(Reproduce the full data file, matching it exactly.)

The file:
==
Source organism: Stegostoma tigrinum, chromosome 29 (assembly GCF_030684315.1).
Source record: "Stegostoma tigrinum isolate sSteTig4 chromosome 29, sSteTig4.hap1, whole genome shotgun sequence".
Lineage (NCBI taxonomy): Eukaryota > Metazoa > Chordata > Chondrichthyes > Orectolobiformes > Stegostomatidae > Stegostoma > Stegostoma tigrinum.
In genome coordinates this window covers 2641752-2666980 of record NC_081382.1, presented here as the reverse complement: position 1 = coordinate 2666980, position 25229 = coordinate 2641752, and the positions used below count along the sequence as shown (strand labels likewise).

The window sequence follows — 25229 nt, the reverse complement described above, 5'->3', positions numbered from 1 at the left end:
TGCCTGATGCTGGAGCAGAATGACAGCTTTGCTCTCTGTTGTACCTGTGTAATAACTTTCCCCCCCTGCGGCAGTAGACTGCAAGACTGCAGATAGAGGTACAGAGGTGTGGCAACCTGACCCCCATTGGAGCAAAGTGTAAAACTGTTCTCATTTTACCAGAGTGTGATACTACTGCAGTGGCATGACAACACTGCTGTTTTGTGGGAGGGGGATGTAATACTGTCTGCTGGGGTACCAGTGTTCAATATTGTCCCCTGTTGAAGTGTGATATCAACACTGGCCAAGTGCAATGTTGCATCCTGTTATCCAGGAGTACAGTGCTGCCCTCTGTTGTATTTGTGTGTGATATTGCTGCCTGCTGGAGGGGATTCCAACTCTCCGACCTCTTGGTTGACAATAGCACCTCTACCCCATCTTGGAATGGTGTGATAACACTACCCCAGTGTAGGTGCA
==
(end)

Source organism: Stegostoma tigrinum, chromosome 29 (assembly GCF_030684315.1).
Source record: "Stegostoma tigrinum isolate sSteTig4 chromosome 29, sSteTig4.hap1, whole genome shotgun sequence".
Lineage (NCBI taxonomy): Eukaryota > Metazoa > Chordata > Chondrichthyes > Orectolobiformes > Stegostomatidae > Stegostoma > Stegostoma tigrinum.
In genome coordinates this window covers 2641752-2666980 of record NC_081382.1, presented here as the reverse complement: position 1 = coordinate 2666980, position 25229 = coordinate 2641752, and the positions used below count along the sequence as shown (strand labels likewise).

The window sequence follows — 25229 nt, the reverse complement described above, 5'->3', positions numbered from 1 at the left end:
TGCCTGATGCTGGAGCAGAATGACAGCTTTGCTCTCTGTTGTACCTGTGTAATAACTTTCCCCCCCTGCGGCAGTAGACTGCAAGACTGCAGATAGAGGTACAGAGGTGTGGCAACCTGACCCCCATTGGAGCAAAGTGTAAAACTGTTCTCATTTTACCAGAGTGTGATACTACTGCAGTGGCATGACAACACTGCTGTTTTGTGGGAGGGGGATGTAATACTGTCTGCTGGGGTACCAGTGTTCAATATTGTCCCCTGTTGAAGTGTGATATCAACACTGGCCAAGTGCAATGTTGCATCCTGTTATCCAGGAGTACAGTGCTGCCCTCTGTTGTATTTGTGTGTGATATTGCTGCCTGCTGGAGGGGATTCCAACTCTCCGACCTCTTGGTTGACAATAGCACCTCTACCCCATCTTGGAATGGTGTGATAACACTACCCCAGTGTAGGTGCA